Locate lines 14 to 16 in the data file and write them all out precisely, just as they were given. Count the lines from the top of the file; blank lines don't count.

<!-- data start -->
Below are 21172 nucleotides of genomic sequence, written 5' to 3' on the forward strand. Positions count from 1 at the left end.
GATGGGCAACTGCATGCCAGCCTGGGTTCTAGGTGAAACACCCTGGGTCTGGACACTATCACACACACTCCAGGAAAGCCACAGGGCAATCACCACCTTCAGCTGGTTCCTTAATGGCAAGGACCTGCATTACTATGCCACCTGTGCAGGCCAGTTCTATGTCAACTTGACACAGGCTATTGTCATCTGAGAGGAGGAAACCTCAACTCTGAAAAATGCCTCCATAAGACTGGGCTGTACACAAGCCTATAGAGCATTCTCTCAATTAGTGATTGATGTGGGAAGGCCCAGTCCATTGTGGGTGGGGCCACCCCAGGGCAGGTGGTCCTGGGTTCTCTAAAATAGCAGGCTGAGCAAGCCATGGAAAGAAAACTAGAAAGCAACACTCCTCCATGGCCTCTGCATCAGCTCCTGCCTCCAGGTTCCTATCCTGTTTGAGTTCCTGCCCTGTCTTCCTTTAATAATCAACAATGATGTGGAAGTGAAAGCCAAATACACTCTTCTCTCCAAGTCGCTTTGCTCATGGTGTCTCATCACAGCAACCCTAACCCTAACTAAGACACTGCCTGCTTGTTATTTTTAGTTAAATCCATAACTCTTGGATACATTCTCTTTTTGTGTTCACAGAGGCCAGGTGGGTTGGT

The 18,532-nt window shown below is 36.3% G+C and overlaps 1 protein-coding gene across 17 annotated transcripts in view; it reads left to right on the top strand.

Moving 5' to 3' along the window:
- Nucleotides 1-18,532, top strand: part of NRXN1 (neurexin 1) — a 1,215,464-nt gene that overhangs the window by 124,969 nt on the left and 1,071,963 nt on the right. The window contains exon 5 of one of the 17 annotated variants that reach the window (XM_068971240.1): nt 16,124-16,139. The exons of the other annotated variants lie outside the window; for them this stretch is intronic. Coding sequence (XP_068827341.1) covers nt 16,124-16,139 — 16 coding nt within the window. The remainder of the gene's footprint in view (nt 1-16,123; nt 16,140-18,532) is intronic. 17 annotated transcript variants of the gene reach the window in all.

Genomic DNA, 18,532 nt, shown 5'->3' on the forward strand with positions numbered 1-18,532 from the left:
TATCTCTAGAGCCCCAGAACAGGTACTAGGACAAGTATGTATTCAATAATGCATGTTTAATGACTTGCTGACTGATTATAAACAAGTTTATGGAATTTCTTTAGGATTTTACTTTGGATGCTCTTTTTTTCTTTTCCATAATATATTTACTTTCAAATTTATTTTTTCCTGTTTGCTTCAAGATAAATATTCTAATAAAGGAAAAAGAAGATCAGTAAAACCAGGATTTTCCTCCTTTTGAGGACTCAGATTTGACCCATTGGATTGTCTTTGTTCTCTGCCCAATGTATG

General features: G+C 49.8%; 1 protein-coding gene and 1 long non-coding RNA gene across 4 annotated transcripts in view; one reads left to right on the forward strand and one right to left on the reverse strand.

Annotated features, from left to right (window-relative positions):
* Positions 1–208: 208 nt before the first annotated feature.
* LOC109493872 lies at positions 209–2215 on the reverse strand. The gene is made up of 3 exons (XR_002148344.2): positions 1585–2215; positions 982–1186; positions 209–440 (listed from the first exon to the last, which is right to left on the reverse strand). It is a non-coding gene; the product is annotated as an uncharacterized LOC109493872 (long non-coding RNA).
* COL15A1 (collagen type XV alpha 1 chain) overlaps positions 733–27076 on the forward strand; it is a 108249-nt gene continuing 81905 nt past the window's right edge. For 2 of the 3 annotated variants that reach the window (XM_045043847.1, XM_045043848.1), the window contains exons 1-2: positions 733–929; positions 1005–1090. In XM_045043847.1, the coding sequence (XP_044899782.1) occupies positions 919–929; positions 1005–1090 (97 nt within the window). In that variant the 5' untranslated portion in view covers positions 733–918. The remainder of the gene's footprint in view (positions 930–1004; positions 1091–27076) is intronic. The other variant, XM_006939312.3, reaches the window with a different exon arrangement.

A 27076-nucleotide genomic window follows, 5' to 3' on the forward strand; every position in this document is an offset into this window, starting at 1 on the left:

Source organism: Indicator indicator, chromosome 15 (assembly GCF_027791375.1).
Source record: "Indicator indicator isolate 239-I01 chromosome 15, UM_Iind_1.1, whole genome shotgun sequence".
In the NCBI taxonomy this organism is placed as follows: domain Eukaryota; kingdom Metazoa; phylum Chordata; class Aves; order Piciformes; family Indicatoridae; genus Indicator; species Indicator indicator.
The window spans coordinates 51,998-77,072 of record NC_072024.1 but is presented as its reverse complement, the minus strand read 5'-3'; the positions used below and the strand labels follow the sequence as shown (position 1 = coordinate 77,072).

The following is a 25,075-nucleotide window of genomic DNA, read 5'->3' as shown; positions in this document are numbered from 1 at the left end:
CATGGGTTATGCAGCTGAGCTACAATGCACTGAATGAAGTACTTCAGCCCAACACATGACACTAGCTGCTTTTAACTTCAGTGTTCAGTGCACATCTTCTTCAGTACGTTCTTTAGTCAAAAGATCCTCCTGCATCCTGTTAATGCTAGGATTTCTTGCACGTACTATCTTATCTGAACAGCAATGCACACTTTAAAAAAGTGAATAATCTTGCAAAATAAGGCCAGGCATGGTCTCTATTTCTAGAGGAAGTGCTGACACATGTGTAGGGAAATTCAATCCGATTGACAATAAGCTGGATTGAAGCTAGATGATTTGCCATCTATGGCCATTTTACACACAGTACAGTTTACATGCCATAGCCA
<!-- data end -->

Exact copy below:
Source organism: Indicator indicator, chromosome 15 (assembly GCF_027791375.1).
Source record: "Indicator indicator isolate 239-I01 chromosome 15, UM_Iind_1.1, whole genome shotgun sequence".
In the NCBI taxonomy this organism is placed as follows: domain Eukaryota; kingdom Metazoa; phylum Chordata; class Aves; order Piciformes; family Indicatoridae; genus Indicator; species Indicator indicator.